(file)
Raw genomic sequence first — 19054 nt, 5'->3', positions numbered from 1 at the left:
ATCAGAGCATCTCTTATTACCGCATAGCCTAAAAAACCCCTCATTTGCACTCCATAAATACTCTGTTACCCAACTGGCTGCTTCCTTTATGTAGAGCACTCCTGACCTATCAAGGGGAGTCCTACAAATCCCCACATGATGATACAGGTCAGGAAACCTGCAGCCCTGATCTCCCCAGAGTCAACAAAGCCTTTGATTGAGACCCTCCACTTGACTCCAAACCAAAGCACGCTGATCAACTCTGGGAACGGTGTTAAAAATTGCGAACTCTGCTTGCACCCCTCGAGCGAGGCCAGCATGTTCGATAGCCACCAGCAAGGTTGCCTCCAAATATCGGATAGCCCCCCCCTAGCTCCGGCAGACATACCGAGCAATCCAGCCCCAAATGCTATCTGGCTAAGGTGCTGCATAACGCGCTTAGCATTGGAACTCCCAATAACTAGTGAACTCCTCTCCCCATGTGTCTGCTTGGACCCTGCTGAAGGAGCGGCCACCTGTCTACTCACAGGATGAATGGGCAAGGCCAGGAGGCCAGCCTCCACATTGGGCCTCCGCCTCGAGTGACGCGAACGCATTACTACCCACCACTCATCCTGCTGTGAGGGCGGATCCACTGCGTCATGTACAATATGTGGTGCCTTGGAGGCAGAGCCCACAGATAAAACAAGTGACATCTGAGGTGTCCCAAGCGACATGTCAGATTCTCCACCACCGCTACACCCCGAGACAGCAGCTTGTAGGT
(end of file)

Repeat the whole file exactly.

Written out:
Raw genomic sequence first — 19054 nt, 5'->3', positions numbered from 1 at the left:
ATCAGAGCATCTCTTATTACCGCATAGCCTAAAAAACCCCTCATTTGCACTCCATAAATACTCTGTTACCCAACTGGCTGCTTCCTTTATGTAGAGCACTCCTGACCTATCAAGGGGAGTCCTACAAATCCCCACATGATGATACAGGTCAGGAAACCTGCAGCCCTGATCTCCCCAGAGTCAACAAAGCCTTTGATTGAGACCCTCCACTTGACTCCAAACCAAAGCACGCTGATCAACTCTGGGAACGGTGTTAAAAATTGCGAACTCTGCTTGCACCCCTCGAGCGAGGCCAGCATGTTCGATAGCCACCAGCAAGGTTGCCTCCAAATATCGGATAGCCCCCCCCTAGCTCCGGCAGACATACCGAGCAATCCAGCCCCAAATGCTATCTGGCTAAGGTGCTGCATAACGCGCTTAGCATTGGAACTCCCAATAACTAGTGAACTCCTCTCCCCATGTGTCTGCTTGGACCCTGCTGAAGGAGCGGCCACCTGTCTACTCACAGGATGAATGGGCAAGGCCAGGAGGCCAGCCTCCACATTGGGCCTCCGCCTCGAGTGACGCGAACGCATTACTACCCACCACTCATCCTGCTGTGAGGGCGGATCCACTGCGTCATGTACAATATGTGGTGCCTTGGAGGCAGAGCCCACAGATAAAACAAGTGACATCTGAGGTGTCCCAAGCGACATGTCAGATTCTCCACCACCGCTACACCCCGAGACAGCAGCTTGTAGGT